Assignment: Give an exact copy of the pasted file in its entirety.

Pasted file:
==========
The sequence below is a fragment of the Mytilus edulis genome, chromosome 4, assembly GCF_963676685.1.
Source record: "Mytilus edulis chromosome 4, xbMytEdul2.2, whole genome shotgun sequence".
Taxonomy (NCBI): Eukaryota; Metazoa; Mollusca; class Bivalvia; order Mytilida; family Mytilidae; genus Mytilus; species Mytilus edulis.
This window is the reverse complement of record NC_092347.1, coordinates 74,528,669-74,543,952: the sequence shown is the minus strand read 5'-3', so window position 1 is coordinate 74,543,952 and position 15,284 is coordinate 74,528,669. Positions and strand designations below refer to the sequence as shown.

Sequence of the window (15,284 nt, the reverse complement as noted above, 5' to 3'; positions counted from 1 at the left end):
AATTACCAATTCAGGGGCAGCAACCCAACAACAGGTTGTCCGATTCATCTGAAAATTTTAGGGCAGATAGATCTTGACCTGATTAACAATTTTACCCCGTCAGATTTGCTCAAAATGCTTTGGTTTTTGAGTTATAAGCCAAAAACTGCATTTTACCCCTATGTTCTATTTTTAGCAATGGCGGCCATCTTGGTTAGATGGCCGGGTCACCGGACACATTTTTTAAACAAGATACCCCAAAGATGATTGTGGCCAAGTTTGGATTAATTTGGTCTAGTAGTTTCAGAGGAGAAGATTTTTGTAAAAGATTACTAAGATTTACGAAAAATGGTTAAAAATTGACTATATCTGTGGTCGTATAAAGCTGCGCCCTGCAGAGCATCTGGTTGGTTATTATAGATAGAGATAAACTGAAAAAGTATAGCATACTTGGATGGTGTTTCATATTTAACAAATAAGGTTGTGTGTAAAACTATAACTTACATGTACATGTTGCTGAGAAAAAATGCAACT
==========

The sequence below is a fragment of the Mytilus edulis genome, chromosome 4, assembly GCF_963676685.1.
Source record: "Mytilus edulis chromosome 4, xbMytEdul2.2, whole genome shotgun sequence".
Taxonomy (NCBI): Eukaryota; Metazoa; Mollusca; class Bivalvia; order Mytilida; family Mytilidae; genus Mytilus; species Mytilus edulis.
This window is the reverse complement of record NC_092347.1, coordinates 74,528,669-74,543,952: the sequence shown is the minus strand read 5'-3', so window position 1 is coordinate 74,543,952 and position 15,284 is coordinate 74,528,669. Positions and strand designations below refer to the sequence as shown.

Sequence of the window (15,284 nt, the reverse complement as noted above, 5' to 3'; positions counted from 1 at the left end):
AATTACCAATTCAGGGGCAGCAACCCAACAACAGGTTGTCCGATTCATCTGAAAATTTTAGGGCAGATAGATCTTGACCTGATTAACAATTTTACCCCGTCAGATTTGCTCAAAATGCTTTGGTTTTTGAGTTATAAGCCAAAAACTGCATTTTACCCCTATGTTCTATTTTTAGCAATGGCGGCCATCTTGGTTAGATGGCCGGGTCACCGGACACATTTTTTAAACAAGATACCCCAAAGATGATTGTGGCCAAGTTTGGATTAATTTGGTCTAGTAGTTTCAGAGGAGAAGATTTTTGTAAAAGATTACTAAGATTTACGAAAAATGGTTAAAAATTGACTATATCTGTGGTCGTATAAAGCTGCGCCCTGCAGAGCATCTGGTTGGTTATTATAGATAGAGATAAACTGAAAAAGTATAGCATACTTGGATGGTGTTTCATATTTAACAAATAAGGTTGTGTGTAAAACTATAACTTACATGTACATGTTGCTGAGAAAAAATGCAACT